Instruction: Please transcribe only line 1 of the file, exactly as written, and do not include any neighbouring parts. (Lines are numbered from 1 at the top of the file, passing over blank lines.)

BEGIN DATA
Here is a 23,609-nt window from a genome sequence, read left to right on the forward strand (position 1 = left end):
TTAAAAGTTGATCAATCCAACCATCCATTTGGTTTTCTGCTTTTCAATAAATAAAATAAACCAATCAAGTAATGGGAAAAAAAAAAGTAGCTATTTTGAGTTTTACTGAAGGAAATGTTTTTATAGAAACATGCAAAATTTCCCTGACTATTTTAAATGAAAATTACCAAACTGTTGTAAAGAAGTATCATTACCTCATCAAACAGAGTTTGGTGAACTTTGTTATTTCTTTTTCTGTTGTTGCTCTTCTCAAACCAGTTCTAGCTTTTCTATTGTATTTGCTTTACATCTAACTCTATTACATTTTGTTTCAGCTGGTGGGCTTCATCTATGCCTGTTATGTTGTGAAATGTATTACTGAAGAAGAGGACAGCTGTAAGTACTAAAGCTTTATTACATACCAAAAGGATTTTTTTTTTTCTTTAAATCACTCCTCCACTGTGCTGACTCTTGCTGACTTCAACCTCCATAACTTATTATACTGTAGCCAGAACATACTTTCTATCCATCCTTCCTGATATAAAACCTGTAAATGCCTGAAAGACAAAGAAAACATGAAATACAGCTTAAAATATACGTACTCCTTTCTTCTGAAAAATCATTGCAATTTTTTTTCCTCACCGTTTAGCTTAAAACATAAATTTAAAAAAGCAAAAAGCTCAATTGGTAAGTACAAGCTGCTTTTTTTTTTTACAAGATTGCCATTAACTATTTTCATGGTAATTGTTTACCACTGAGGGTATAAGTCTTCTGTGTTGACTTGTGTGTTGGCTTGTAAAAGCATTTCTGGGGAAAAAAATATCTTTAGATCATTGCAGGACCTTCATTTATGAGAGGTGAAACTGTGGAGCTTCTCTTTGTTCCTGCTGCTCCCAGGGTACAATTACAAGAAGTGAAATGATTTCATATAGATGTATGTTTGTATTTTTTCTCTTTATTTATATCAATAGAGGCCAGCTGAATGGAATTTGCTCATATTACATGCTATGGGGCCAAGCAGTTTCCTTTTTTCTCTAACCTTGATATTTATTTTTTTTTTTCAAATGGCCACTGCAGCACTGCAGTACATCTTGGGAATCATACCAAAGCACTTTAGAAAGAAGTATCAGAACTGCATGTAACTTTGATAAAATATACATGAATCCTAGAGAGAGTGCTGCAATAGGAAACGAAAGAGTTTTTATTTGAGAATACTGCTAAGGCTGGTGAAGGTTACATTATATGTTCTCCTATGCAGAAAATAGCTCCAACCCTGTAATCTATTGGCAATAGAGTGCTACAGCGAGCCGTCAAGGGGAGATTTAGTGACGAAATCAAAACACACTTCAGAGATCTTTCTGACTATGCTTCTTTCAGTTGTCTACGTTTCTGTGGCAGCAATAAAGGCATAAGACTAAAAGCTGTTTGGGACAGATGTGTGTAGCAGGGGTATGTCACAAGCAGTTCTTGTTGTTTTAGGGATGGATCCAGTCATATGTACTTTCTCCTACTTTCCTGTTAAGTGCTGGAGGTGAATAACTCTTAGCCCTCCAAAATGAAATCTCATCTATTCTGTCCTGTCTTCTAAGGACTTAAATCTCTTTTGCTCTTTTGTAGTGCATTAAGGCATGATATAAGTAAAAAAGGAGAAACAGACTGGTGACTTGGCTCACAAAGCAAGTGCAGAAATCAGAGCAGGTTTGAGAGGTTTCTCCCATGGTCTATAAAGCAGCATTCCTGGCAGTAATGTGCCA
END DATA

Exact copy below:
Here is a 23,609-nt window from a genome sequence, read left to right on the forward strand (position 1 = left end):